For Women, an MBA May Open Unique Roads to Success
Education and Careers An MBA provided the tools necessary to navigate a unique career path for these two women, who decideded to take a less common approach to their careers after graduation.
The skills that MBAs acquire in business school can benefit any organization — government and nonprofit, hospitality, the arts, education. While most female MBA graduates seek jobs in finance, consulting, or products and services, many follow non-traditional career paths after getting their degrees.
Entrepreneurship is also a popular career option. A 2015 Graduate Management Admission Council report revealed that 22 percent of women in the MBA class of 2014 expected to be self-employed following graduation.
Owning the career switch
Lee Gonzalez’s post-college career path on Wall Street was traditional, especially for someone with an undergraduate degree in Economics and Finance from the University of Pennsylvania. After three years as a financial analyst at Goldman Sachs, however, Gonzalez did something unexpected. She moved to Barcelona and opened two hostels with her sister. While there, Gonzalez completed a 10-month MBA program at INSEAD. Although at first it shared similarities to her undergraduate education, she discovered a curriculum that “made much more sense after gaining concrete business experience.”
After INSEAD, Gonzalez and her sister sold their hostels and moved back to the United States. In 2014, the sisters tried their hands at entrepreneurship again and opened The Local, a hostel, bar and café in Queens with 15,000-square-feet, 150 beds, 20 professionals and $2.5 million in annual revenue. As a frequent traveler and patron of hostels, Gonzalez says she felt she “could run them better.”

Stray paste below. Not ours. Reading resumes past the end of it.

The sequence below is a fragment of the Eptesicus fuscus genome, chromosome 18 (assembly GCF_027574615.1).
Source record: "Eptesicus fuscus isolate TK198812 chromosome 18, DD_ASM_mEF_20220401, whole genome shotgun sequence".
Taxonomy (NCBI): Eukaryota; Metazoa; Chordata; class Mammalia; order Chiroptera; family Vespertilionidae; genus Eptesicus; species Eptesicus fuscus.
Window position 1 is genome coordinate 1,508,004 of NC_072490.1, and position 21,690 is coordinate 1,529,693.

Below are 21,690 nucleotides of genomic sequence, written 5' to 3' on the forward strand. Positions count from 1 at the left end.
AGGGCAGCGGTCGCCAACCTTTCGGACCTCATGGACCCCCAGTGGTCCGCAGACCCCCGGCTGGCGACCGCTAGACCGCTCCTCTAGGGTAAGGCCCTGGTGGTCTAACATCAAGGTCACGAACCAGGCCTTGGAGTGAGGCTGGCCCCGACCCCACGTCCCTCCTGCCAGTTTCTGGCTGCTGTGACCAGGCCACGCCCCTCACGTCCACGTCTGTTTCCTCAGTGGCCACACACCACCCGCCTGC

'“My MBA experience pushed me to develop sides of myself that did not come naturally.”'
By all accounts, she has succeeded. Hostelworld recently named The Local one of its Top 20 Best Large Hostels in the world.
A more rounded education
With a degree in English from College of the Holy Cross and a prior role in education, Kathleen Quirk may not sound like a typical MBA. However, as chief of staff to the superintendent of Partnership Schools — a school management organization serving 2,100 disadvantaged students in New York City — she now applies the skills developed earning her MBA from Duke University every day.
Quirk’s early jobs solidified her interest in education. Those included the Jesuit Volunteer Corps in west Oakland, CA, a nine-month program focused on public policy as a Coro fellow in New York City, serving as special assistant to Chancellor Joel I. Klein at the New York City Department of Education, and consulting for Cambridge Leadership Associates.
In that last role, Quirk realized that she needed traditional core skills in business to develop a more well-rounded career. “My MBA experience pushed me to develop sides of myself that did not come naturally,” she says.
Quirk’s atypical path combines graduate business studies with her passion for education. The latter is especially necessary in her current role at Partnership Schools, where, as she says many around her feel, she works to solve “the social justice issue of our time.”